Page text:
Convention is when all of the official committees & officers of the union offer their reports to the membership. Right now it is basically giving information and inviting questions – it would be much more democratic if each report had to be approved by vote (or not). The other issue with the reports is that they were only distributed during the weekend of Convention, allowing very little time for delegates or other members to read through them thoughtfully, come up with questions or criticisms, etc. The Board report mentioned the crisis of member numbers in the US, which is very serious, and the financial crisis that must be at least partially related to that. They also reported that Australia’s ROC had not reported or showed signs of life in years and was on the verge of being dechartered, while the attempts at a Greek ROC ended in a political falling out and the Uganda group’s past as leftist swindlers was brought forward – all of which received very little comment from the floor. (I can’t help but notice the irony that large amounts of money were being sent to Uganda while our own organization was entering a financial crisis, but no one brought it up at the time.)
Convention is the highest interactive organ for member democracy and is the forum where we should be able to discuss anything and everything that is critical for the union. The referendum is an important safeguard of member democracy but is basically reactive, choosing whether or not to accept various items (as well as elect officers). IWW members should come to Convention ready to discuss difficult topics – which also means that these difficult topics should be adequately raised ahead of time, by the Board or other central bodies. In the future we’ll have to make sure that the Board is adequately sending information around to branches to allow for enough time to discuss, and if this is consistently not happening, then we should ask why.
Of course, the format is only as important as the discussions that it enables. As I mentioned in my pre-convention post, there were two official proposals brought before Convention, meaning proposals sent by branches to the Board more than 2 months before Convention so that they could be distributed to branches for discussion. These were a proposal from the British branches to have a committee critically examine our international structure during the next year, and a proposal from Atlanta to implement card exchange with other revolutionary unions.
There were also three “emergency” proposals brought, which came after this deadline and so required the agreement of 2/3 of the delegates that they ought to be slotted into the agenda. The first was to restart publication of Solidaridad as the union’s official Spanish-language medium. The second was to instruct the General Executive Board not to interfere with publication of the Industrial Worker. The third, which came much later, was a resolution in solidarity with Ferguson, MO. The delegates ultimately accepted the suggestion of the agenda committee to add the Solidaridad and Ferguson proposals but not the IW one – however as very few delegates had printed copies of the proposals it did make it somewhat difficult to know what we were voting about.
The British proposal was the first to be discussed. There was almost unanimous agreement that the international structure of the union has a lot of problems, and that this proposal is a fairly sensible way to explore changing it. The proposal originally mentioned exploring affiliation with the Red & Black Coordination, which was changed to a more neutral commitment that we would explore affiliation with other labor internationals which call for abolition of the wage system. The other amendment from Atlanta, to have us simultaneously examine our structures in North America, received a more mixed response. Some delegates felt that the original proposal already implied that. Others felt that it seemed more like an additional proposal than an amendment. Although there was some support, it was not accepted.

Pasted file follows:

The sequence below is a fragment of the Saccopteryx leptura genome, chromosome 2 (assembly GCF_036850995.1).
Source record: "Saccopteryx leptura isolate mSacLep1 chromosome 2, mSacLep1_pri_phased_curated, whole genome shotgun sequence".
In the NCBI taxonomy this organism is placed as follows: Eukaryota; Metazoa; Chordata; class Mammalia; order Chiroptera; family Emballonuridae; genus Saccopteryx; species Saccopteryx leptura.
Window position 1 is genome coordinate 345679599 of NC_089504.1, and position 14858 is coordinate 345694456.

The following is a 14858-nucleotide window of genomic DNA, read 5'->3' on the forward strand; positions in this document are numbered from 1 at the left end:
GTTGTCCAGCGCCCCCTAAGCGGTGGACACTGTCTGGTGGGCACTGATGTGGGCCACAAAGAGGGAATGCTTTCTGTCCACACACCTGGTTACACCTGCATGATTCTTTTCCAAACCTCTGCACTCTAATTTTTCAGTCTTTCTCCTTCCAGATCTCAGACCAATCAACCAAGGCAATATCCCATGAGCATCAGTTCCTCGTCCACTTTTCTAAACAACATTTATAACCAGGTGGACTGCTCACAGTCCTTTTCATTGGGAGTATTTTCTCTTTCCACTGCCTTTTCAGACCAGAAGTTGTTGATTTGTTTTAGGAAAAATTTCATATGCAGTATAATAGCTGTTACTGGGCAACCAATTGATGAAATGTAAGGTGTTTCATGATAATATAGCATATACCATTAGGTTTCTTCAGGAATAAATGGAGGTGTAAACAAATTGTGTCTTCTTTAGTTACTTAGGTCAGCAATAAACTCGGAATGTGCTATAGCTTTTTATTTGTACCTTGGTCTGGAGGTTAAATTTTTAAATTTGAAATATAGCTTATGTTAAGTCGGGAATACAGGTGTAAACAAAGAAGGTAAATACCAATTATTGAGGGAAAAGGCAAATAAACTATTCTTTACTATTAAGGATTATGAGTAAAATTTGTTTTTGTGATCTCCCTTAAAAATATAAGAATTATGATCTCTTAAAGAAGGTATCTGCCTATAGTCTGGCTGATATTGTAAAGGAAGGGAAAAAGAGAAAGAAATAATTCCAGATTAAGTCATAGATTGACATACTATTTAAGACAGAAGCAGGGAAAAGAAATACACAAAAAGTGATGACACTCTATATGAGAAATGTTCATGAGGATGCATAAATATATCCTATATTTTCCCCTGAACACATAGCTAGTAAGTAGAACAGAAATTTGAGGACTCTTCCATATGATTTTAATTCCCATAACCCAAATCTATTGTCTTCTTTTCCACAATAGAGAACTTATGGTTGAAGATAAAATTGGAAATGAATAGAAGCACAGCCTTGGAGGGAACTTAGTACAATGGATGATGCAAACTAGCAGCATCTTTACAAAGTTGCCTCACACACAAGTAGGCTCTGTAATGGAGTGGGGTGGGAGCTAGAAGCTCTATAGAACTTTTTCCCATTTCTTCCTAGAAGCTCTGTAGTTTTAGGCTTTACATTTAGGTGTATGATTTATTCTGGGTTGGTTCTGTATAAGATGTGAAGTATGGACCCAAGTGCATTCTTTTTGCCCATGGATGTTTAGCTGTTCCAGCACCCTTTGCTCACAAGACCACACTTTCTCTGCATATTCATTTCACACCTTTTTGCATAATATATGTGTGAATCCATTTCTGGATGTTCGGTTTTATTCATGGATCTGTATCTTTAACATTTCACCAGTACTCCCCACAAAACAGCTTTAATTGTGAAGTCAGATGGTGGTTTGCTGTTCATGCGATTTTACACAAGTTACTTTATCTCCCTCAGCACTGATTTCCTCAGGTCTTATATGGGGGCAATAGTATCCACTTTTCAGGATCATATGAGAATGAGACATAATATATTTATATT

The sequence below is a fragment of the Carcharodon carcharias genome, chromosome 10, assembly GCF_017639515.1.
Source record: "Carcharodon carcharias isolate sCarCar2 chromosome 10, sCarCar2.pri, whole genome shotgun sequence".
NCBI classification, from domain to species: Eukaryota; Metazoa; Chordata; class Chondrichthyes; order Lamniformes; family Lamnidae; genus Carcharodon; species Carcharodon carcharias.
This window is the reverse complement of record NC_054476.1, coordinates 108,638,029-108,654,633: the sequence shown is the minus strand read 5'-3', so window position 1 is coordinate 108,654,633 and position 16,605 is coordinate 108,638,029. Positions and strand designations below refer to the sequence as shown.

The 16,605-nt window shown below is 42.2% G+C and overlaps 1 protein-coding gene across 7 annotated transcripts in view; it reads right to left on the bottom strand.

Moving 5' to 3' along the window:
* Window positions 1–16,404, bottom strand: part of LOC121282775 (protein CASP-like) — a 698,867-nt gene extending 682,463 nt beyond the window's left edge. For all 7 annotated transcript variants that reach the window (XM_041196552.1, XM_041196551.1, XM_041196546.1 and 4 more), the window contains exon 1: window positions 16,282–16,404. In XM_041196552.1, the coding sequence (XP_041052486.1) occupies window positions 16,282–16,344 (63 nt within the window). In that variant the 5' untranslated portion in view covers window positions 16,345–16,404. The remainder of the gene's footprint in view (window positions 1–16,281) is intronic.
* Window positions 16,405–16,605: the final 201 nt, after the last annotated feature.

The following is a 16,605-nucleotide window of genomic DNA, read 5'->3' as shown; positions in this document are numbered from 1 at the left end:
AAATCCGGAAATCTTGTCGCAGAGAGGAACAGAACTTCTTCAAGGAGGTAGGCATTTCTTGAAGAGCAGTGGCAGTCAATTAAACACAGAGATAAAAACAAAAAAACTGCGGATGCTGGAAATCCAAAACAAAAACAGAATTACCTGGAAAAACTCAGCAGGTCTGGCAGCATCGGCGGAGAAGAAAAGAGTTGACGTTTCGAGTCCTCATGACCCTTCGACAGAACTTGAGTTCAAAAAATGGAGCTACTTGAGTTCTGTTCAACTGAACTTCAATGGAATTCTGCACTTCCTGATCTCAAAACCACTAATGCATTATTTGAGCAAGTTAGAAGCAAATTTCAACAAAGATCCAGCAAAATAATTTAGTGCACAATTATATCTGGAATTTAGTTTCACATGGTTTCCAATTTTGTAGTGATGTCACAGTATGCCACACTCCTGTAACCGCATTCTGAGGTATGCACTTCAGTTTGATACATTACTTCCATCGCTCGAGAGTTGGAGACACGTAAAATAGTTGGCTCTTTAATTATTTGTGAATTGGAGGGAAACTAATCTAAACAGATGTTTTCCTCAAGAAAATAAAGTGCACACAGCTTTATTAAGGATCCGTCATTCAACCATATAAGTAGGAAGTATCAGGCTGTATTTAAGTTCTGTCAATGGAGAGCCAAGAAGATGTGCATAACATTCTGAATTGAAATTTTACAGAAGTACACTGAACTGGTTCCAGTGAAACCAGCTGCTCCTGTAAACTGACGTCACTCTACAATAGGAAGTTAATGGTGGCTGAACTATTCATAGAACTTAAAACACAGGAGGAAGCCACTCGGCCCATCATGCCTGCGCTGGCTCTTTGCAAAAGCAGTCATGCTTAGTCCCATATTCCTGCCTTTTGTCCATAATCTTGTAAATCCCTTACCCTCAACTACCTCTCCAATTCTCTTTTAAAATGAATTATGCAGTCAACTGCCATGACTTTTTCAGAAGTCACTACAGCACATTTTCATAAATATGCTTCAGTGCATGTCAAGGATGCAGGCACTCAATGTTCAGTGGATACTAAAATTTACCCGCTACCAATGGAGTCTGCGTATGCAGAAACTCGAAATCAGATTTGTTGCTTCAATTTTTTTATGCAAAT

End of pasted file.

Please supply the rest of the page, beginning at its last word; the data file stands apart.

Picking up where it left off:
The other major discussion on this proposal was regarding how it was to be structured, with an early amendment passing which changed the committee from being appointed by the Administration to being chosen at Convention. However soon after, we began discussing how to guarantee that the committee would represent the union as it exists in different countries, and after much discussion ended up deciding to elect a chair at Convention, with the German-language, British, Canadian, and US groups each electing one member themselves (the GEB choosing one for the US), and the entire committee electing two more. This is perhaps a bit unwieldy, but it was generally recognized that we were not proposing an entire international structure, simply a committee which would work for one year to foster discussion and proposals about the international structure.
The second proposal, for card exchange, raised a lot of debate about how exactly the IWW sees its international role. Some delegates thought the general idea was good but that the specifics were not flushed out enough. Others argued that IWW members who move to places where there is no IWW should not join other revolutionary unions, but should simply try to build IWW branches. This gets into the question of how the IWW envisions a future labor international, whether it is through an outgrowth of the existing IWW expanding, or whether it is based on seeking and achieving unity with compatible existing unions. This is a debate that will continue to surface within the union until we have decided one way or the other. Ultimately the card exchange proposal turned out to be much more controversial than I expected, and was defeated.
The two emergency proposals were both greeted with general approval, and reservations only on specifics. Overall there was a lot of support for Solidaridad but many delegates appeared to agree with the Twin Cities’ point that this publication should be oriented primarily towards Spanish-speaking workers in North America, rather than towards activists in Spain or Latin America.
Similarly, with the Ferguson resolution, everyone agreed that we want to express our solidarity. We amended the resolution to include mention of the workplace action at UPS in Minneapolis as an example of the kind of action we want to support and organize in the future. It’ll be up to us to make sure that we put this into practice.
We’re still not at the kind of Convention that sums up a year of action and debate, and which is seen as a milestone for the next period. But I’m happy to say that after 2014 I’m convinced we’re on the right path. If you were at this Convention, I’d love to hear what you took away from it. What impressed you? What needs to be worked on? If you’ve been to previous Assemblies or Conventions, what noteworthy changes have you seen?